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Today, DevOps teams try to utilize automation as much as possible. This is to cut down on the sheer number of repeatable processes to limit man-hours worked, throttle development efforts, and to reduce the possibility of errors. This is also a business necessity to reduce overhead costs, increase the speed of the CI/CD process and increase customer satisfaction. There are multiple individual areas that need to be automated to have a fully autonomous infrastructure. Luckily, there are various tools we can take advantage of to help us automate our infrastructure and make sure we have well-developed DevOps processes. In this article we will go over the several of the best DevOps tools for our infrastructure systems.

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How to Install PIP on Ubuntu 18.04

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What is PIP?

In this article, we will discuss how to install PIP on Ubuntu 18.04. PIP is a tool used to install and manage Python packages. This tutorial will show how to install and check the version of PIP as well as run a few basic commands for using PIP on Ubuntu 18.04.

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How to Install Nextcloud 15 on Ubuntu 18.04

Reading Time: 2 minutesSimilar to Dropbox and Google Drive, Nextcloud is self-hosting software that allows you to share files, contacts, and calendars. But, unlike Dropbox and Google Drive, your files will be private and stored on your server instead of a third-party server. Nextcloud is HIPAA and GDPR compliant, so your files will be encrypted along with the ability to audit. For this tutorial, we’ll be installing our Nextcloud instance on our Ubuntu VPS server. Continue reading “How to Install Nextcloud 15 on Ubuntu 18.04”

Install and Configure ModSecurity on Ubuntu 16.04 Server

Reading Time: 5 minutesMod_security, also commonly called Modsec for short, is a powerful WAF (Web Application Firewall) that integrates directly into Apache’s module system. This direct integration allows the security module to intercept traffic at the earliest stages of a request. Early detection is crucial for blocking malicious requests before they are passed along to web applications hosted by Apache web sites. This provides and extra layer of protection against common threats a server faces. This article will explore the installation of mod_security along with the CRS (Core Rule Set) in a Ubuntu 16.04 LTS Server running Apache 2.4. Continue reading “Install and Configure ModSecurity on Ubuntu 16.04 Server”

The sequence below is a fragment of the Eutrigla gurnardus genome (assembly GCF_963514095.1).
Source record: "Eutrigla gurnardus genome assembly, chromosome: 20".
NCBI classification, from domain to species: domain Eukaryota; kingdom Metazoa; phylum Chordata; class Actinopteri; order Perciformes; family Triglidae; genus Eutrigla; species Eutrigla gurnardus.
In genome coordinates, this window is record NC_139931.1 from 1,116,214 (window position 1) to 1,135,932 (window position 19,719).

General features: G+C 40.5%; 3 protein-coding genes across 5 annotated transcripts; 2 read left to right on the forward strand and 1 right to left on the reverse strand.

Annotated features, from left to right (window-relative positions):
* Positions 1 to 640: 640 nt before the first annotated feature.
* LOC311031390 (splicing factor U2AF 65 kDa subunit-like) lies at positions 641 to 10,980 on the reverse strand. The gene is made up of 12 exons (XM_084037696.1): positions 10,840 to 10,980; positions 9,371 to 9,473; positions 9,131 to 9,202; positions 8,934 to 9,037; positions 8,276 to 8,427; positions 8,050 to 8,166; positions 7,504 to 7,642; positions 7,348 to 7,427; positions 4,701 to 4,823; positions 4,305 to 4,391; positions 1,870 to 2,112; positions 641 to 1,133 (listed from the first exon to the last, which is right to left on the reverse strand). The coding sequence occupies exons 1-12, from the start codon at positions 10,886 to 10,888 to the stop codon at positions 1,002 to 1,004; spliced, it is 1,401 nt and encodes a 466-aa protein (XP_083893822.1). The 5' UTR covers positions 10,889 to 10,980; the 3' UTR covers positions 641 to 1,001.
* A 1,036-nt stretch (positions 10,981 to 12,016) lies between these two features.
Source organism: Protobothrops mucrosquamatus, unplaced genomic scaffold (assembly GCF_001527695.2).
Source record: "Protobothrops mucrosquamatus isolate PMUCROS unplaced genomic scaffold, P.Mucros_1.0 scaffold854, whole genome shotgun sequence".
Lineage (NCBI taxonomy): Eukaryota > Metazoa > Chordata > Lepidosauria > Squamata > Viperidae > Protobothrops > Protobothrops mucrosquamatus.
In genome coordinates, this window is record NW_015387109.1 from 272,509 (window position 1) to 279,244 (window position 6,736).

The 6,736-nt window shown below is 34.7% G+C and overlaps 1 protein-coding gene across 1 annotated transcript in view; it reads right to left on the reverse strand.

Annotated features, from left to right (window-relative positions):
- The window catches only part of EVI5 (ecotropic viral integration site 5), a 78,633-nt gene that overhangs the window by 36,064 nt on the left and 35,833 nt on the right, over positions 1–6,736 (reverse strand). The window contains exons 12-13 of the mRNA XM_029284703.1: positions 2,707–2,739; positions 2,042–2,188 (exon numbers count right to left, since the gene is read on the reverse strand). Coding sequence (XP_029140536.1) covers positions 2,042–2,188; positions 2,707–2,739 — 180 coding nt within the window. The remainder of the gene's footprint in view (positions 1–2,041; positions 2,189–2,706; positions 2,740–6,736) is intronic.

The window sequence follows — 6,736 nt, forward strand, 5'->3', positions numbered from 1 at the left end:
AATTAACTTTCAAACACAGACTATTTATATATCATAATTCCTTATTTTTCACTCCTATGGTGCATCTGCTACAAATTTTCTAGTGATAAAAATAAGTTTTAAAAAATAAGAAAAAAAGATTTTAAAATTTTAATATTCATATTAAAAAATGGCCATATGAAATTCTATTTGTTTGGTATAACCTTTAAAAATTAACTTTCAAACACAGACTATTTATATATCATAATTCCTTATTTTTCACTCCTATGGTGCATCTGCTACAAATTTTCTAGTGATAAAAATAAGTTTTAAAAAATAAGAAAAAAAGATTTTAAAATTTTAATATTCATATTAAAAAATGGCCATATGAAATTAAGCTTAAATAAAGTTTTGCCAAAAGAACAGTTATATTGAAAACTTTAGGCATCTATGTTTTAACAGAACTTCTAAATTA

Install Multiple PHP Versions Using EasyApache 4

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EasyApache 4 installs, configures, updates, and validates your Apache, PHP and other services on your server. EasyApache 4 also supports multiple versions of PHP.  This allows you to assign different versions of PHP to each of your domains. There are great tools that have been implemented with EasyApache 4 that makes managing PHP versions simple. Two of these are the MultiPHP Manager and MultiPHP INI Editor. These can be found within the Web Host Manager, or “WHM” for short.  With the addition of these tools in cPanel/WHM, users can now complete most of these tasks from the Graphical User Interface. However, it is worth mentioning, attempting these tasks from the command line is recommended as we have seen better performance when compiling Apache builds.  

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How to Install PHP 7.2 on Ubuntu 16.04

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Using PHP 7.2 on an Ubuntu dedicated server is highly recommended over previous PHP versions for several reasons, first being security. Active Support for PHP 7.2 goes until November 30th, 2019 and Security Support until Nov. 30, 2020. Older versions like 7.0 and anything 5.6 and below are no longer getting any support and can leave open security holes on a server if they are not replaced. Another main reason to upgrade is the big performance increase over previous versions when PHP 7.2 is installed and is using the OPcache module.  This can greatly decrease the time it takes for your web page to load! If you are developing a site locally or launching it on one of Liquid Web’s Ubuntu VPS or Dedicated Servers, using PHP 7.2 or newer would be the way to go.

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Apache Performance Tuning: MPM Modules

Reading Time: 3 minutesThe keystone for understanding Apache server performance is by far the Multiprocessing Modules (MPMs). These modules determine the basis for how Apache addresses multiprocessing. Multiprocessing means running multiple operations simultaneously in a system with multiple central processing units (CPU Cores).